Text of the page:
Chicago Cubs would love to see DH in NL
The good news for the Cubs is that they open the regular season in Anaheim, against the American League's Los Angeles Angels.
Right off the bat, so to speak, they will be able to use the designated hitter, most likely Kyle Schwarber.
But that will be it for the DH until late July, when the Cubs play the White Sox at U.S. Cellular Field.
Cubs president Theo Epstein would love for the National League to adopt the DH, but since that's unlikely to happen in the near future, Epstein and Co. will just have to deal with it.
Field manager Joe Maddon says he prefers NL-style ball anyway, and the hallmark of any Maddon team is versatility off the bench. In fact, Maddon's starters have been known to switch positions, sometimes more than once, during games.
Since there are no true battles for starting jobs on the Cubs, it's pretty clear who the bench players will be.
Tommy La Stella can back up at second base and third base. The Cubs had hoped he would be a big contributor last year after acquiring him in a trade with Atlanta, but a rib-cage injury limited him to just 33 regular-season games.
Javier Baez is a natural shortstop, but the Cubs have a pretty good one at the position in Addison Russell. Baez can play all over the infield, and the Cubs gave him an outfielder's glove this off-season and had him begin working in center field during winter ball.
The backup catcher to Miguel Montero is David Ross, who figures to work most, if not all, of lefty Jon Lester's starts. Ross' is revered in the clubhouse for his leadership, and the Cubs' brass likes his handling of pitchers.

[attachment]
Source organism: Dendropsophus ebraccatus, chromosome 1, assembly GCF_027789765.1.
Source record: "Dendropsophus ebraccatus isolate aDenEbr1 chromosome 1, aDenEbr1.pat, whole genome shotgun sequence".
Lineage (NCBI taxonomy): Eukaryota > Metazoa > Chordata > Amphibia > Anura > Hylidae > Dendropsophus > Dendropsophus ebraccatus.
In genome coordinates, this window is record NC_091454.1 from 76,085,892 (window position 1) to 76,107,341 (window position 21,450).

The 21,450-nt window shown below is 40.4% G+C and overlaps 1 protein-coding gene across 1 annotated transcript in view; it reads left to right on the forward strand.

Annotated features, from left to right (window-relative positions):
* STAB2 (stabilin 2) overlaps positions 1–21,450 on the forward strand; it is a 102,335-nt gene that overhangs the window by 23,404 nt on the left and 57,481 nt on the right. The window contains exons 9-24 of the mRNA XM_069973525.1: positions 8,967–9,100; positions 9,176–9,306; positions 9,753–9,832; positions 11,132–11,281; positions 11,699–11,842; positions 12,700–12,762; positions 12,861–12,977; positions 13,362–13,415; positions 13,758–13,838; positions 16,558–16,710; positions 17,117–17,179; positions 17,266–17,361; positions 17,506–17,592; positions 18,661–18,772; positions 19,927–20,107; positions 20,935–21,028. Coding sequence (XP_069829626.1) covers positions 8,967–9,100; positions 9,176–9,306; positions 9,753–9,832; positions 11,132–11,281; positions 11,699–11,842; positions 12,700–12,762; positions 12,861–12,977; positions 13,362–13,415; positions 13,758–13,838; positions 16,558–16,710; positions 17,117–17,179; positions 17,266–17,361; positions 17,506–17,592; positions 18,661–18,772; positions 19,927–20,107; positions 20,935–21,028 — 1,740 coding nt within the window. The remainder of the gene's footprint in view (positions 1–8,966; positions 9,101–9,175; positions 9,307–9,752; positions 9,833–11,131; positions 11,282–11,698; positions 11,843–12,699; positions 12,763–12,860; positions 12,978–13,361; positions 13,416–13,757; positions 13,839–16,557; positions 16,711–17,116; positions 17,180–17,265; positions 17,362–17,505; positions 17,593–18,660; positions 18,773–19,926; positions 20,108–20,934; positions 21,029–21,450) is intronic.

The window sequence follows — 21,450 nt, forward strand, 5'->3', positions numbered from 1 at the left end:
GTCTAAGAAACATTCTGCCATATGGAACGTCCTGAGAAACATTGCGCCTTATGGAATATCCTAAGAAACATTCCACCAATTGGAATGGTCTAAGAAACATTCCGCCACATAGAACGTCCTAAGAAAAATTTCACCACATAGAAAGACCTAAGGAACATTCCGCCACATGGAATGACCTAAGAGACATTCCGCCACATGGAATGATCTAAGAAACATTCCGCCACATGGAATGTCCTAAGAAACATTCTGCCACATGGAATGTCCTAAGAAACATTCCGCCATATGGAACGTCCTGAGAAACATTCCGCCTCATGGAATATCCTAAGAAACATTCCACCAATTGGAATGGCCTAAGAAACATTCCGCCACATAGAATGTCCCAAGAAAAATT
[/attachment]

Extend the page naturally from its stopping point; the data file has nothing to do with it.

Speaking of catchers, Schwarber is listed as third on the depth chart. That's a luxury on big-league rosters today, but Schwarber will see most of his time in left field, sharing playing time with Jorge Soler, who has been displaced in right because of the arrival of free agent Jason Heyward.
There are some things to watch with the backup outfield spots. The Cubs have brought veteran Shane Victorino to spring training as a nonroster man. The 35-year-old Victorino has played in 1,299 big-league games, and he's a four-time Gold Glove winner. He played in 71 games between the Red Sox and Angels last year.
The Cubs brought back old friend Matt Murton, who played for them in the last decade before going on to success in Japan. An appendectomy in the early days of spring training set Murton back in his bid to make the team on a minor-league deal.
Matt Szczur has been in the organization since 2010, and he's out of minor-league options. If the speedy and athletic Szczur could ever get enough playing time, he could turn into a player along the lines of Reed Johnson, who had a couple of tours of duty with the Cubs.
Chris Denorfia led the Cubs in pinch hits, with 11 last year, but he has moved on.